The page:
What illustration ambitions do you have? I just want to get better all the time and do more and more. I’ve had an incredible time for the past two years working on the Meet the… books and Long Dog, and am excited to see what turns up this year and beyond!
What can we expect from James Davies next? More non-fiction in various formats, which is mega exciting! I love working on non-fiction, the world is so bizarre and fascinating. More books generally, really. I’m planning to make some fun animations with a friend soon, too.
Huge high-fives to James and Audrey for answering our questions and for being an all-round top bloke (and cool cat). You can see more of James’ illustrations by visiting his website. To order any of his books, visit Templar’s website. Audrey is yet to have her own social media platform.
Two girls, a century apart. Together they’ll find freedom.
Gill Lewis’ new novel is a compelling and powerful story that moved me to tears. The empathetic writing and emotive narrative is delivered with conviction by a writer of rare quality. It’s a wonderful story that manages to encompass so much, leaving you slightly dazed.
The story centres on Semira, a young refugee from Eritrea. There is little in the story about her journey to London; instead, the focus is on her struggle, several years since her arrival, to escape the clutches of the man who brought her to the UK. He is manipulative and overpowering, forcing Semira’s mum to work to earn him money; denying them food, stability and the freedom they have sought. Robel is an ugly piece of work.
He is furious when Semira buys an old hat on a market stall for a few pounds. She is attracted by a memory triggered by the small bird mounted on the brim. Semira discovers the diary of a Victorian girl and a connection is made that spans the century. Now look again at the cover of the book, and the amazing artwork of Paola Escobar – there is a symmetry to these girls’ lives – their stories seem to be reflections of each other as they find inspiration in a kindred spirit. They are linked by the hat, by their experiences and by their motivations and desires.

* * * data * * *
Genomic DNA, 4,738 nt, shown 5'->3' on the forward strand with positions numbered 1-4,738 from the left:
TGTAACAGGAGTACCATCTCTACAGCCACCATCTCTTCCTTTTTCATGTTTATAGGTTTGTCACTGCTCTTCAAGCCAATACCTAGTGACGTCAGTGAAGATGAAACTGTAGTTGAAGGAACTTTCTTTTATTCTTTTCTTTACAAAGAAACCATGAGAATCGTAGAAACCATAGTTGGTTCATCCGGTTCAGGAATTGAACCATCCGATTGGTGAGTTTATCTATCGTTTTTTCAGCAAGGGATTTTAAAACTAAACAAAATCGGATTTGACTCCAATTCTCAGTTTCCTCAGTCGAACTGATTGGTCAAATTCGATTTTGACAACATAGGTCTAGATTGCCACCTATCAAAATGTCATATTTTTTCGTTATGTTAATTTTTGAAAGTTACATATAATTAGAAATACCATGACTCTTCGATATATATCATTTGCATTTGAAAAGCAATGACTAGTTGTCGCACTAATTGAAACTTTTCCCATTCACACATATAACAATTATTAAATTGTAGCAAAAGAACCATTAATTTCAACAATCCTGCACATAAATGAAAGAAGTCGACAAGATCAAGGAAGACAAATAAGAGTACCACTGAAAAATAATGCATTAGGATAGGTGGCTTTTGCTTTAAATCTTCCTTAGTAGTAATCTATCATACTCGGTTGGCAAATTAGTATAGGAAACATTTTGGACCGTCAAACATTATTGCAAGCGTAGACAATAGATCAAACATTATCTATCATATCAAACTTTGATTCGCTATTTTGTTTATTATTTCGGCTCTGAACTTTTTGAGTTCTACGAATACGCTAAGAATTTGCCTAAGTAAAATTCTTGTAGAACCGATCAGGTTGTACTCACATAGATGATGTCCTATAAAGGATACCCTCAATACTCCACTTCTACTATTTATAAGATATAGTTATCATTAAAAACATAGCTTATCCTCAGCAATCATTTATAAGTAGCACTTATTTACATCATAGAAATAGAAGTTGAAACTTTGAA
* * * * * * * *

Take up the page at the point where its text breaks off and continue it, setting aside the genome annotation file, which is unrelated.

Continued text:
Hen’s lifestyle is a complete contrast to Semira – she is the daughter of a well-heeled businessman and his wife (who keeps the social diary). But this lifestyle, like Semira’s, is stifling and Hen finds hope and ambition in her Aunt Katherine. Dealing with votes for women and animal rights, the overarching theme of the novel is finding your place, knowing your worth, and having the freedom to be yourself.
Gill says, “The Closest Thing to Flying is a story about friendship and loyalty and standing up for others, and is set against a backdrop of women’s rights. Henrietta’s story made me question how far we have come since Victorian times. Women still face discrimination in many aspects of life. I wanted to write a story about the empowerment of women and celebrate those people, both female and male, who help to make it happen. I wanted Henrietta to reach through time to a modern girl and share her story. I needed to connect the two girls across a whole century, and find something that could link them both.
That something became a bird. A small green bird. All the way, from the Horn of Africa.”
Gill writes with such intensity that you can often hear her voice and feel her passion for these subjects. The Closest Thing to Flying is most definitely from the heart. Stunning.
Thank you to OUP for sending us a copy of The Closest Thing to Flying in exchange for a review. The Closest Thing to Flying is available now from your local bookshop or direct from OUP. You can visit Gill’s website here or follow her on Twitter.